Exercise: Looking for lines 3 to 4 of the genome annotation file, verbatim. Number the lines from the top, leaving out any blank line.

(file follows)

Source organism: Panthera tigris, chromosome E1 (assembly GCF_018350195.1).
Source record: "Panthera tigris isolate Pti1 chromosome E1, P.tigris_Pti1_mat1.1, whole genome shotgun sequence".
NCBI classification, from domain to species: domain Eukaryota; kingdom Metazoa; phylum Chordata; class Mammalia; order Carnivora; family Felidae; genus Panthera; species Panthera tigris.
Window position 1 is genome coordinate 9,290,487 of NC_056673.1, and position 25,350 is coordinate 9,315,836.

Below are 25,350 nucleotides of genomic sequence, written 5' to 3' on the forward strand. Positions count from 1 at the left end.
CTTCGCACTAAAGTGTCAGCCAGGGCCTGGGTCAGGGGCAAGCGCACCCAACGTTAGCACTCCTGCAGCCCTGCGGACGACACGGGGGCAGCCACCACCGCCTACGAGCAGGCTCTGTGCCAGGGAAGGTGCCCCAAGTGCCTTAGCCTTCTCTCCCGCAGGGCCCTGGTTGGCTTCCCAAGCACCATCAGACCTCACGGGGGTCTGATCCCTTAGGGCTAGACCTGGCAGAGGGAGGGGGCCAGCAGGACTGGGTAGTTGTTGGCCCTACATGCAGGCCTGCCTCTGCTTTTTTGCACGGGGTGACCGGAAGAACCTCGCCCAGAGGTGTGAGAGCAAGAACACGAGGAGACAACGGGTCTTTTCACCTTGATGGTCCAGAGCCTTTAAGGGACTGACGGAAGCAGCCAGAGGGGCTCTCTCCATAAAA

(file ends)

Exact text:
NCBI classification, from domain to species: domain Eukaryota; kingdom Metazoa; phylum Chordata; class Mammalia; order Carnivora; family Felidae; genus Panthera; species Panthera tigris.
Window position 1 is genome coordinate 9,290,487 of NC_056673.1, and position 25,350 is coordinate 9,315,836.